The 155mph BMW i8 HYBRID might be beyond most of us, but it shows how far the electric drive sector has come.
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Stephen Hall, University of Leeds
There is huge potential for using electric vehicles to tackle climate change, give us cleaner air and grow the green economy. The question is, when it will make sense for most of us to ditch diesel and petrol, and go electric? Given the pace of innovation in the sector, it might be sooner than you think.
New research from the University of Leeds has investigated innovations in electric mobility that could take the electric car from a niche to the mass market. From new big data applications to smart infrastructure solutions, there are a host of developments that could make 2017 the year of the electric car.
1. Electric fuel costs could go down
It is already much cheaper per mile to drive electric than diesel or petrol – it costs about 12p per mile for liquid fuel versus 2p-4p per mile for electric. Most people will also do the majority of their charging at night, when the price of electricity is much lower than during the day.
As more and more of us get smart electricity meters in our homes, our energy providers will be able to charge us more accurately for when we use electricity as well as how much we use. This means we will be able to access electricity tariffs which offer very low prices during the night. So long as consumers set the car to charge after 9pm, they could hit prices under 2p per mile. Watch out for electricity suppliers offering special deals to electric vehicle customers.
2. Electric cars can be clean and green
Low-price electricity is often the greenest electricity. As we build more wind and solar power into our electricity systems, the cost of electricity on the wholesale market falls. This is because when it’s windy or sunny those technologies have to sell into the market, so the more of them there are having to sell, the more it becomes a buyer’s market.
Some electric cars can already be switched on and off charge remotely – and there is no reason they cannot be programmed to charge when electricity is cheapest or greenest. Look out for new apps and programs to link car charging with renewable energy by remote scheduling charge cycles.
3. Mobility for the price of a coffee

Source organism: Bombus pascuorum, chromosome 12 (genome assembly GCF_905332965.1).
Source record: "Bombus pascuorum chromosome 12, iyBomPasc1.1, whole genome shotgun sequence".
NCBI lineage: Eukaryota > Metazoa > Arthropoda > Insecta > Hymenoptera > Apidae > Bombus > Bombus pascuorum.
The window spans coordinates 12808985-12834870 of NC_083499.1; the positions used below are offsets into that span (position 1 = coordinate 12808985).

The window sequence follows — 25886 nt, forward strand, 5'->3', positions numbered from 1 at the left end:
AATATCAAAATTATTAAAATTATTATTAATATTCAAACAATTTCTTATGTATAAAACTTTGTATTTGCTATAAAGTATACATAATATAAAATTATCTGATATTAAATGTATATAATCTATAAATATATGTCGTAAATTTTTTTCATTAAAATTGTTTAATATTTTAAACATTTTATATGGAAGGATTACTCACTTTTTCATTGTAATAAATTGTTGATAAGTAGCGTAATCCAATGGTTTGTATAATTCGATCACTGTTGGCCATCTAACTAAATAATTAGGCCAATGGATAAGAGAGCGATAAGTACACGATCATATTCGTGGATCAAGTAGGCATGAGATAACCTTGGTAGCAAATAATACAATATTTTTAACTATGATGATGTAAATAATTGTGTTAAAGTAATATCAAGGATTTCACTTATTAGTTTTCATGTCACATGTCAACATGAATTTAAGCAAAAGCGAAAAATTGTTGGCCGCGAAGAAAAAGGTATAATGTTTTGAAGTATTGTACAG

For 97% of the time, we are not behind the wheel of our cars. This has led to a host of non-ownership models where people take short-term rental of cars, buying “mobility as a service”. This research shows that innovative ideas around mobility as a service could be linked with the energy system to offer low-carbon vehicle access to everyone – whether they want to actually own a car or not. Anyone who already uses car clubs, or thinks they might ditch fuel in the near future, might find themselves riding electric sooner than they thought.
4. No driveway, no problem.
Until now, having a driveway or garage was the only realistic option for everyday charging. Public charge provision has been patchy – drivers are often forced to use slow chargers in inconvenient locations to top up. This leaves anyone with no off-street parking with no reliable everyday option for charging their vehicles. But throughout 2017, UK cities from Bristol to Nottingham have been investigating new rapid charger provision that can fully charge a normal electric vehicle in the time it takes to drink a coffee and check emails.
These rapid charger points are available in motorway service stations, but they are set to appear in cities, too – so not having a driveway won’t stop you buying an electric vehicle if you live anywhere close to one of these “filling stations of the future”. Look out for them at a forecourt near you.
5. Buy one for the price of a used Ford
Linking up your brand new electric car with your home sounds great, but in the past would have set you back at least £35,000 for the price of a car, some solar panels and some smart conversion kit. But now as the first generation of electric cars are arriving on the secondhand market, anyone can get a bargain. AutoTrader has led the way by allowing users to search exclusively for fully electric-powered cars.
Anyone who takes a look will see a good quality used example can cost about the same as a conventionally powered car in the same class. Expect to see a growing market for used electric cars and extended warranties on batteries and charging kit.
Overall, this research showed us that new partnerships between car makers, energy utilities and cities will offer many more options for us to take our first ride in a purely electric car. We need smart ways of charging so we don’t overload our existing electricity grids – and we might need to get used to seeing a lot more electric vehicle-only parking – but 2017 is looking like a critical year for electric mobility.
It makes a lot of sense to link all these innovations so that new electric cars can get the cheapest, greenest power possible – and we can finally feel less guilty about driving when we could have walked.
Stephen Hall, Research Fellow in energy economics and policy, University of Leeds
This article was originally published on The Conversation. Read the original article.